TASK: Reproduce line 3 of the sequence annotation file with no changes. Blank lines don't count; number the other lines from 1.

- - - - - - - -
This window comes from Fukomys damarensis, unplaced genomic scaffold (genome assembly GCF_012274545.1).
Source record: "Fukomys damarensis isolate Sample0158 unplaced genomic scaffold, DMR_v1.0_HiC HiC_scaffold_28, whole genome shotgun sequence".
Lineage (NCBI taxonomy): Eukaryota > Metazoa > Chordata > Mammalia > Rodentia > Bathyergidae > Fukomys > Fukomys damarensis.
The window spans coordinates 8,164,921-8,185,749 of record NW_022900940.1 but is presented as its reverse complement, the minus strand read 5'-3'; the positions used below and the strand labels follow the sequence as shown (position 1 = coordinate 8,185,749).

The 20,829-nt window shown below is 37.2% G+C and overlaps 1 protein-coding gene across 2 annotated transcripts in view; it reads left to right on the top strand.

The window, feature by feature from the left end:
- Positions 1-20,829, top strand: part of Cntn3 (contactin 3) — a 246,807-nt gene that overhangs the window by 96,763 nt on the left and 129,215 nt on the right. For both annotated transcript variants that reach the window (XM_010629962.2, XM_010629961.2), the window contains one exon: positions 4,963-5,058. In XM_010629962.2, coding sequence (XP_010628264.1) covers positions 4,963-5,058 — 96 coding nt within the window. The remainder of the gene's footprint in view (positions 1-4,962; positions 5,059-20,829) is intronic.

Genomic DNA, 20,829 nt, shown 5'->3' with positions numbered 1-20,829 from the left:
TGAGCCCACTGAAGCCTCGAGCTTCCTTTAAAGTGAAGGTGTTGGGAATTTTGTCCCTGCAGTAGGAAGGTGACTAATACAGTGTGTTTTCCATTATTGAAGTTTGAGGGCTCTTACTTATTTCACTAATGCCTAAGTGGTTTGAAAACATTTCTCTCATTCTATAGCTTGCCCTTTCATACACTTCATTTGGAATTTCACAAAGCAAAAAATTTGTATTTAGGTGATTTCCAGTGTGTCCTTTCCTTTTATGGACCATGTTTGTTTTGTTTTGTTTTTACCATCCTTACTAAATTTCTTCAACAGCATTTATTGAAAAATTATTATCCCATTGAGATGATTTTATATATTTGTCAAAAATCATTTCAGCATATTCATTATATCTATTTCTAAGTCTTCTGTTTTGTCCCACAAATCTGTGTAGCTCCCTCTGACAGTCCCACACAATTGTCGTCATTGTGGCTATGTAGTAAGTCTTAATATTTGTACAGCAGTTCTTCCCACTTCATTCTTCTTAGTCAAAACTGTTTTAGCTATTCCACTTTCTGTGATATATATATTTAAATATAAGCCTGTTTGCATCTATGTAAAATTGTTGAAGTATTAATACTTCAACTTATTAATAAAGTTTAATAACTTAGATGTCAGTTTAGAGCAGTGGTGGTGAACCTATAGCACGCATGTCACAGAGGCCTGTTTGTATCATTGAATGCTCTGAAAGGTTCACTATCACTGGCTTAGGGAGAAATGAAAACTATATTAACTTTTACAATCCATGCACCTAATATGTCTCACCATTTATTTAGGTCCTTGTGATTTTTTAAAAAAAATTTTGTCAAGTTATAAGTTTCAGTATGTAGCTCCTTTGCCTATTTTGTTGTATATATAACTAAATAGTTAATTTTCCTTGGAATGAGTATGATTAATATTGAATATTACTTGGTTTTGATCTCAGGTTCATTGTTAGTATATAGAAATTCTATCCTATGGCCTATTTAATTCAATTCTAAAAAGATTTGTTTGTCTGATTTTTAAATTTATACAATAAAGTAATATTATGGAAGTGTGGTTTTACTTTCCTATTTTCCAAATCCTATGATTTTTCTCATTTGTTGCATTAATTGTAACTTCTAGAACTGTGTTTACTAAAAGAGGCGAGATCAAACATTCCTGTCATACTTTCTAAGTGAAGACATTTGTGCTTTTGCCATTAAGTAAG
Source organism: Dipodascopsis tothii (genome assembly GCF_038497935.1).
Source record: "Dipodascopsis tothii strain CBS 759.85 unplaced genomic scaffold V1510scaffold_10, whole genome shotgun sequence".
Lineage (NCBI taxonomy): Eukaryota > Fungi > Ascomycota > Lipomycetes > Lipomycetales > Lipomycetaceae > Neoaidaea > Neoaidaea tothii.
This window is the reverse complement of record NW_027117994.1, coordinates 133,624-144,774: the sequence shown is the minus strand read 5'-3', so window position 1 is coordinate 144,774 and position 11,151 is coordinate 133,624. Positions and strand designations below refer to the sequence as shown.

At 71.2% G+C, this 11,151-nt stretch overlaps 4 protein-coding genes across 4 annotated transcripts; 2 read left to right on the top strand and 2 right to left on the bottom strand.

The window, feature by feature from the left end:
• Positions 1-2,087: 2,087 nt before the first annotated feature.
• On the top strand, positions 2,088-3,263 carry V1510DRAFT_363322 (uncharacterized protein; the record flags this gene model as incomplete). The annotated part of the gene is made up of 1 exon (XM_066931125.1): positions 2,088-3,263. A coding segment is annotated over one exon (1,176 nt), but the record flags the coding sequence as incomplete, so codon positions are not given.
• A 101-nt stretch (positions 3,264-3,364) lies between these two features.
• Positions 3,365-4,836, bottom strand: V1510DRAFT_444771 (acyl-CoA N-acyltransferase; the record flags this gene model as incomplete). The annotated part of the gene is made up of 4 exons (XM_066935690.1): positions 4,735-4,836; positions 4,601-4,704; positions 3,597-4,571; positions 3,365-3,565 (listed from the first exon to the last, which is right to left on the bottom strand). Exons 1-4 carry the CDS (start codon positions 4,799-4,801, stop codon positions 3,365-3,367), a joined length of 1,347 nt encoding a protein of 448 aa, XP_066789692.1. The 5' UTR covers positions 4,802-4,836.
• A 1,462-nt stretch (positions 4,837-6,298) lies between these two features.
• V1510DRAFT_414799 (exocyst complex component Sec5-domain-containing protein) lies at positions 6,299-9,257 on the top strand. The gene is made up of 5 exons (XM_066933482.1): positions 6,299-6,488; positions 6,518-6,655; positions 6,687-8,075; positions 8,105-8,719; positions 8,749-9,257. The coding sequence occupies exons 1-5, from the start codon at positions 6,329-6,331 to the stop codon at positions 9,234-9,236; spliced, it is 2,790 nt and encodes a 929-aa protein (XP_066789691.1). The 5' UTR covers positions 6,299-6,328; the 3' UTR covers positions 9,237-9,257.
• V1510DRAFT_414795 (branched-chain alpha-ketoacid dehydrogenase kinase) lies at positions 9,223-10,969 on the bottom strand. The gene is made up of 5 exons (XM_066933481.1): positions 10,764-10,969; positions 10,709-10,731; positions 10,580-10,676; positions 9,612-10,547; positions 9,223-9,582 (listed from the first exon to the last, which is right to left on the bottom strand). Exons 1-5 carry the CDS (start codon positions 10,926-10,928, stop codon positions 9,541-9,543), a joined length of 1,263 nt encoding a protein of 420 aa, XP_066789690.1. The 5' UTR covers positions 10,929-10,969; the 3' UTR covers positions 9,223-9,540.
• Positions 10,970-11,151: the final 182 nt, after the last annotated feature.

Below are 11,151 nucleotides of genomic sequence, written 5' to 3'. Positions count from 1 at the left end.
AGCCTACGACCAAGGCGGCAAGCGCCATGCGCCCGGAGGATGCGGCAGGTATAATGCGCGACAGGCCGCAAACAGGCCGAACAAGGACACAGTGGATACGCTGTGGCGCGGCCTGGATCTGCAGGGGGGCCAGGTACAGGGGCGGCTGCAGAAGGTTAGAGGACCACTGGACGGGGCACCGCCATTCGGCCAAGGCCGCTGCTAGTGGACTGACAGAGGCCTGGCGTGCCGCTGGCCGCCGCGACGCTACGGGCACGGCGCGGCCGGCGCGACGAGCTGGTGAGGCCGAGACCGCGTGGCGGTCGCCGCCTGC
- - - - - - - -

Lineage (NCBI taxonomy): Eukaryota > Metazoa > Chordata > Mammalia > Rodentia > Bathyergidae > Fukomys > Fukomys damarensis.